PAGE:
In 2010, the NHRCP began collecting COTs to relieve damage to remaining coral populations following the mass coral bleaching event that year, in which up to 68% of the hard corals died in some shallow reef areas. They also began promoting the collection of the starfish at monthly Save Koh Tao Meetings with other dive schools from around the island. Furthermore, the monthly collection of COTs was made into a requirement for the Save Koh Tao Adopt-A-Reef Program in selected areas.
Interestingly, the percent of surveys in which a COT is recorded has fallen every year since 2010, reaching a 9 year low of 7.1% of the 56 surveys already completed in 2014 (note, 2007 is excluded as only 3 surveys were completed that year). This could be due to other factors at play, but it is our hope that the efforts over the years are helping to control the situation.
According to available literature, it is thought that COTs reproduce through spawning events once per year, in April for the Northern Hemisphere. So it was decided to graph the abundance of COTs by month, to see when they are aggregating in preparation for a spawning event. Contrary to the publications, it is evident that there are two peaks in abundance each year, one during March and the other in October. More work is being done to understand what these two peaks in abundance mean, is it two spawning seasons or is there some other reason for the two asymmetrical peaks in the graph below?
According to the literature, an outbreak situation is when populations of COTs reach abundance greater than 140 individuals per hectare. In some areas, such as the Great Barrier Reef, abundances have exceeded 1,000 individuals per hectare. But this criterion for outbreaks does not consider the coral coverage or health of the reef. For a healthy reef with 80-90% hard coral coverage 100 indiv./Ha may be sustainable, but for a depleted reef with only 6% coral coverage this may be considered far too many. We first calculated the total average abundance of COTS from all the data, and found it to be 6.6 indiv./Ha, which is low, but still enough to cause a lot of coral mortality.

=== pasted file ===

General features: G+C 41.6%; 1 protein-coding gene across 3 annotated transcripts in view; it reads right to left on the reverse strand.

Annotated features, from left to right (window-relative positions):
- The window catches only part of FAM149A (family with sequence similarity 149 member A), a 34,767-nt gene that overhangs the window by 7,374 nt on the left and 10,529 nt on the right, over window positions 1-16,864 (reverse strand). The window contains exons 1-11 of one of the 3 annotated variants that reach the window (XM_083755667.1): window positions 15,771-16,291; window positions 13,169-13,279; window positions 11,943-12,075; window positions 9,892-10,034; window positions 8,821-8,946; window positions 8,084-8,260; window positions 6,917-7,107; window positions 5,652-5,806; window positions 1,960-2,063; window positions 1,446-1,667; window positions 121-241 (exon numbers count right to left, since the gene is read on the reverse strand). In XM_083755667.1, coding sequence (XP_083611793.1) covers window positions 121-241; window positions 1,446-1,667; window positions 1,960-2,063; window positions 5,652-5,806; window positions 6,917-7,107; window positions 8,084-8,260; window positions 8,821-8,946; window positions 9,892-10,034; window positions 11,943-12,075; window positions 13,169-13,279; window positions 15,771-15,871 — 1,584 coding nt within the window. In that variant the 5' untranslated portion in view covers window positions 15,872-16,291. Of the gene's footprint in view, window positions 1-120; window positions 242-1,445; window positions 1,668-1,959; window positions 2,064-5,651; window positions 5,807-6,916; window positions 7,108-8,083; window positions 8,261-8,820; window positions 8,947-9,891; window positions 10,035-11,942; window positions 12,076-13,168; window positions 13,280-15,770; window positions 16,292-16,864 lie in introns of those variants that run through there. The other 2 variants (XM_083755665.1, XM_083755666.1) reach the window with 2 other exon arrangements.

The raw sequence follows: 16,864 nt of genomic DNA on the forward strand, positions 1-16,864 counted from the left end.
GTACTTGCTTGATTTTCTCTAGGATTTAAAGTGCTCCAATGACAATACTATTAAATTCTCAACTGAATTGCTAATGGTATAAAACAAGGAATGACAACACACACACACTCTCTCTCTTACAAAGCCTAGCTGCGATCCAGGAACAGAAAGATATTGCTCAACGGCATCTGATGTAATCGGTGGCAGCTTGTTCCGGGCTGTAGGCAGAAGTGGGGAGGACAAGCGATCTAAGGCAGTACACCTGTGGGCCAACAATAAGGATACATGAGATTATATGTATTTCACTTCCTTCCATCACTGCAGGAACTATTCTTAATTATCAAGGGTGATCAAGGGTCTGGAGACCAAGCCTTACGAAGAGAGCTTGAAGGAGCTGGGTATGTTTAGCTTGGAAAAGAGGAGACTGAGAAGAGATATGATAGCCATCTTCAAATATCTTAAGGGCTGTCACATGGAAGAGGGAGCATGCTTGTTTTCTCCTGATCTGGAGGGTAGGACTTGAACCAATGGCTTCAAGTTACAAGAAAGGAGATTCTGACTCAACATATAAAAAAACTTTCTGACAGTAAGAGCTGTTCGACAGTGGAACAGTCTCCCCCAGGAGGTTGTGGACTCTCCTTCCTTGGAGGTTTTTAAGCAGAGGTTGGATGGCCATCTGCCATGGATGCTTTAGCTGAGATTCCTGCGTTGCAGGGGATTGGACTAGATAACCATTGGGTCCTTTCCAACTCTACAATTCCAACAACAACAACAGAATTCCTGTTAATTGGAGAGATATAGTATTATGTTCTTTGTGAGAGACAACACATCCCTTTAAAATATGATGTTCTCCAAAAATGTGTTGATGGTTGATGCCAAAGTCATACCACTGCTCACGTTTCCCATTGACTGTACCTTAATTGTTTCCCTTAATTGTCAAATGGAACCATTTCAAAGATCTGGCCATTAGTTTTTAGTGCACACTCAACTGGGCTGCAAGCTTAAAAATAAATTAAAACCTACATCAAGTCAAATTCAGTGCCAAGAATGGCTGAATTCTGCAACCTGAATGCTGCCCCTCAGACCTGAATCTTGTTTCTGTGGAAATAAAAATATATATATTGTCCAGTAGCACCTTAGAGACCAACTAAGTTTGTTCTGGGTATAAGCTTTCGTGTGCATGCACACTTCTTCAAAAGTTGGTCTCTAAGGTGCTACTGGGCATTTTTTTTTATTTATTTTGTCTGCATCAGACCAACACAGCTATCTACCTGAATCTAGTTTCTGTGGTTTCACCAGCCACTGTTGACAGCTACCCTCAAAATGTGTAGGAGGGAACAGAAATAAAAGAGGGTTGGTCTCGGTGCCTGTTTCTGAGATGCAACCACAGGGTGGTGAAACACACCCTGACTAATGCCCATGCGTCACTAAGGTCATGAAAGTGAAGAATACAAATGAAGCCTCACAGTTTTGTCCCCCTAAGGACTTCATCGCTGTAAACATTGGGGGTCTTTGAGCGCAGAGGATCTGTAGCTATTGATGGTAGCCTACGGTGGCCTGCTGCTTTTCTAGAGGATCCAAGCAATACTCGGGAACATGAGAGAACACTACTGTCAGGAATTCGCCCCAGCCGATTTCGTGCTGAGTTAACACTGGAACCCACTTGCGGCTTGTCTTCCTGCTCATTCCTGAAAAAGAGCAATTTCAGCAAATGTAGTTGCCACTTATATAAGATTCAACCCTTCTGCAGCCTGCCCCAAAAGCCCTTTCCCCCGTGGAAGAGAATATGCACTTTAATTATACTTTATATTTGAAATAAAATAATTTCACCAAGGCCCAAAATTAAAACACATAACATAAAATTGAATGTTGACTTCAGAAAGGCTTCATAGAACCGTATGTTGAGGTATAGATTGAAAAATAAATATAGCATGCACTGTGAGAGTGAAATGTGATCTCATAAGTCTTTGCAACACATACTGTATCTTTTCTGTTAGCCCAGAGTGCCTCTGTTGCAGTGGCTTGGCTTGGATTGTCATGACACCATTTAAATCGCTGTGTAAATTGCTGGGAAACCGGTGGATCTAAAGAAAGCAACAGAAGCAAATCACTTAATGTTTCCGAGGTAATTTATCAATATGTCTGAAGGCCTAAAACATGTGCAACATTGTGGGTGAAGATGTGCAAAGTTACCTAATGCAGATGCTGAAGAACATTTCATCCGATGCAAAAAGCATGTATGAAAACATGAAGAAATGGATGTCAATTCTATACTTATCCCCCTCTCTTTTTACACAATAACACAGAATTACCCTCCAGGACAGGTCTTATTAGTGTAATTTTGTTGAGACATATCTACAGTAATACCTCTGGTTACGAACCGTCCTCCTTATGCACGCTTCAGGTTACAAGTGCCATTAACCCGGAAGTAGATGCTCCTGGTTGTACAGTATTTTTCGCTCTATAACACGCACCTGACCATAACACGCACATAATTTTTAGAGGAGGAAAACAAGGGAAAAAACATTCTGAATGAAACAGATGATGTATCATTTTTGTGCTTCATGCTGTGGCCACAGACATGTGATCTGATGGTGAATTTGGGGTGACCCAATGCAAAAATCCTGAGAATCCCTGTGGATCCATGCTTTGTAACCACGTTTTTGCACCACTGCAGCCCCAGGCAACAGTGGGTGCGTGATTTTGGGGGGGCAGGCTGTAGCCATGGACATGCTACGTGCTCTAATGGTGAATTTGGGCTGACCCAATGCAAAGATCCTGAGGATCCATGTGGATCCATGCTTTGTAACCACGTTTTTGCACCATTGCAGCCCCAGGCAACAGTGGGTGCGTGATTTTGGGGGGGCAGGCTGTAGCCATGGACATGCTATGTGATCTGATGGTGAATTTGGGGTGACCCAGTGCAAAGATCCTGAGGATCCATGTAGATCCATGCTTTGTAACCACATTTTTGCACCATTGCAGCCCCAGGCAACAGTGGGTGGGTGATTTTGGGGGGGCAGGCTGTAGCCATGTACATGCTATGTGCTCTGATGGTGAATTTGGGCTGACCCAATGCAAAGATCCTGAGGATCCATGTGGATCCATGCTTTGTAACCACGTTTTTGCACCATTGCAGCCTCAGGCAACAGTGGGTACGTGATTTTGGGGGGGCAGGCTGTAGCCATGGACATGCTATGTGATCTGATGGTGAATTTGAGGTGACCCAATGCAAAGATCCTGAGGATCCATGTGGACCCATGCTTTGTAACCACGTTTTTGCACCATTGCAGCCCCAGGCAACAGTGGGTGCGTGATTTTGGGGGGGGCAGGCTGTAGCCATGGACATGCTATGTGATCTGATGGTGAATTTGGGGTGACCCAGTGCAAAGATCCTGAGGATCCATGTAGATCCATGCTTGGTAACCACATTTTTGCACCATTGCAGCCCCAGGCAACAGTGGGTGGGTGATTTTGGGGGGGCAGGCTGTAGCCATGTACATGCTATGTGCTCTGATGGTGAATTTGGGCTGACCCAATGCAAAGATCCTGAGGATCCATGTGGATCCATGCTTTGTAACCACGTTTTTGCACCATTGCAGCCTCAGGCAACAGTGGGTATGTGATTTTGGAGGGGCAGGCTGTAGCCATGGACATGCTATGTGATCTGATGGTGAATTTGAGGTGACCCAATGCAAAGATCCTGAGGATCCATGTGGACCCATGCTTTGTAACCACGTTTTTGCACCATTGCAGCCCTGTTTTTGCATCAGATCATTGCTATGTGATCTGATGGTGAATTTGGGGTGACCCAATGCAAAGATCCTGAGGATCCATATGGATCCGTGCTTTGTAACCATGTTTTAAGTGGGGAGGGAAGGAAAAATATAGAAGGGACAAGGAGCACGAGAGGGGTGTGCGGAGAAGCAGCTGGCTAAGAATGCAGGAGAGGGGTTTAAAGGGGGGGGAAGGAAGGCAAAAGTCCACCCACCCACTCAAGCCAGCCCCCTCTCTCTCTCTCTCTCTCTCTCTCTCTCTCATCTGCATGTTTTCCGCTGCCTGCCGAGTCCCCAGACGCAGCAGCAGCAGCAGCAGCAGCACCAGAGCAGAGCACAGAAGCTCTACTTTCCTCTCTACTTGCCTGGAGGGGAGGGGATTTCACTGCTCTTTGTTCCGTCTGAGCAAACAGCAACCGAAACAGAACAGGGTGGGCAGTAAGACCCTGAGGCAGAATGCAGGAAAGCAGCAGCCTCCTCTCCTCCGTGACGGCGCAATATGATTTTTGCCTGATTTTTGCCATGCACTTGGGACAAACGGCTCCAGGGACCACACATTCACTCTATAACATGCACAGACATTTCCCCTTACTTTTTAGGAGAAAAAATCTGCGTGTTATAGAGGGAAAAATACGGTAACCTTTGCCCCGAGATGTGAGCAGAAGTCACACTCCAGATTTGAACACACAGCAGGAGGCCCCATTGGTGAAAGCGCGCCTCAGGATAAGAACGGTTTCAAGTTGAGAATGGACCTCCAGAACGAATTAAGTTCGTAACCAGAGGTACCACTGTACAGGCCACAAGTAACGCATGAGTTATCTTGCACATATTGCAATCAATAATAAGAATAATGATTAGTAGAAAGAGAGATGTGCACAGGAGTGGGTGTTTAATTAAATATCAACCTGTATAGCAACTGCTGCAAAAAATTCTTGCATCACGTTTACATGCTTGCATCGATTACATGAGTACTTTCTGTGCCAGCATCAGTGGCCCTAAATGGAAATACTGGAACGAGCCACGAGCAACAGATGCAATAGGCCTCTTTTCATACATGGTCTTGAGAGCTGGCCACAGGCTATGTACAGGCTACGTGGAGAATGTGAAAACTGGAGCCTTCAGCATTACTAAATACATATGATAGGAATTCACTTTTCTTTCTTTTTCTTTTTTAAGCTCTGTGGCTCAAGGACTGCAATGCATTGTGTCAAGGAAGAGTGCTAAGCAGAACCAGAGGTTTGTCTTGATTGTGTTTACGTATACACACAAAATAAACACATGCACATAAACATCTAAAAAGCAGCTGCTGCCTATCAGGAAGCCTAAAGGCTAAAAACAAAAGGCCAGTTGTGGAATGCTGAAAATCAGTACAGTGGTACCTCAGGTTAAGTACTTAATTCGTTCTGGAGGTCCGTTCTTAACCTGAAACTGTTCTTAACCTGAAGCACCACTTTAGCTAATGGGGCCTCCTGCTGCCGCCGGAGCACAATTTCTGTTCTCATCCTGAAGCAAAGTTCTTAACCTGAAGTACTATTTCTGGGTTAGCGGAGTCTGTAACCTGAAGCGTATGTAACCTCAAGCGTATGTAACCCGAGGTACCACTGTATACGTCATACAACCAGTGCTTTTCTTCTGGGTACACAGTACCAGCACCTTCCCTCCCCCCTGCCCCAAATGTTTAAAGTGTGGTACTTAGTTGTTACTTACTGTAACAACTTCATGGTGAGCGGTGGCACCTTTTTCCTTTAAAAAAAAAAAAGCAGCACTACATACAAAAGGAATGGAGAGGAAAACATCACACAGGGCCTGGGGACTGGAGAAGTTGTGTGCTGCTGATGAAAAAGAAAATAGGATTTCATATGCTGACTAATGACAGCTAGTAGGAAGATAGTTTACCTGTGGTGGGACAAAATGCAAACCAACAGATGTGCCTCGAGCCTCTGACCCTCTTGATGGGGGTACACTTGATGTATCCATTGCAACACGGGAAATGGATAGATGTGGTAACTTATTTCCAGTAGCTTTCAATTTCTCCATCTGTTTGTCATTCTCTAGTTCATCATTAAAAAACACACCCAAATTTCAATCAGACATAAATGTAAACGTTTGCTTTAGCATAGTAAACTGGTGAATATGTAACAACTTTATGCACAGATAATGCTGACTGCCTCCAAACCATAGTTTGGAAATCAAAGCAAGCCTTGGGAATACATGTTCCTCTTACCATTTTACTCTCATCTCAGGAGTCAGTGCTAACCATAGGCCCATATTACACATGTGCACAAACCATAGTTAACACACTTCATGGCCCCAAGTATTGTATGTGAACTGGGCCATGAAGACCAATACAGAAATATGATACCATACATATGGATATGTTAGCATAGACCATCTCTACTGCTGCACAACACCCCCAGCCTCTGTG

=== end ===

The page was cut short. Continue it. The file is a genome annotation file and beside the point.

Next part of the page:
The next thought was to calculate the average abundance of COTs at the different sites we survey to see where the COTs are around the island (note: only sites with more than 10 surveys were included in the graph at right). Luckily, none of the sites show outbreak levels of COTs when the data is averaged over all years, although there are 5 individual surveys where the abundance ranged between 100-200 Indiv./Ha. The site with the highest average abundance was Mango Bay with an average of 18.8 Indiv./Ha (16 surveys over 9 years). The site with the lowest abundance was Shark Island, but it should also be noted that the deep survey line at Shark Island does not include a high abundance of hard corals for COTs to feed on. Future investigation will be look at the percentage coral coverage compared to the abundance of COTs for each site so a more weighted criteria for predicting COTs outbreaks on our local reefs can be made.
Photo credit to New Heaven Dive School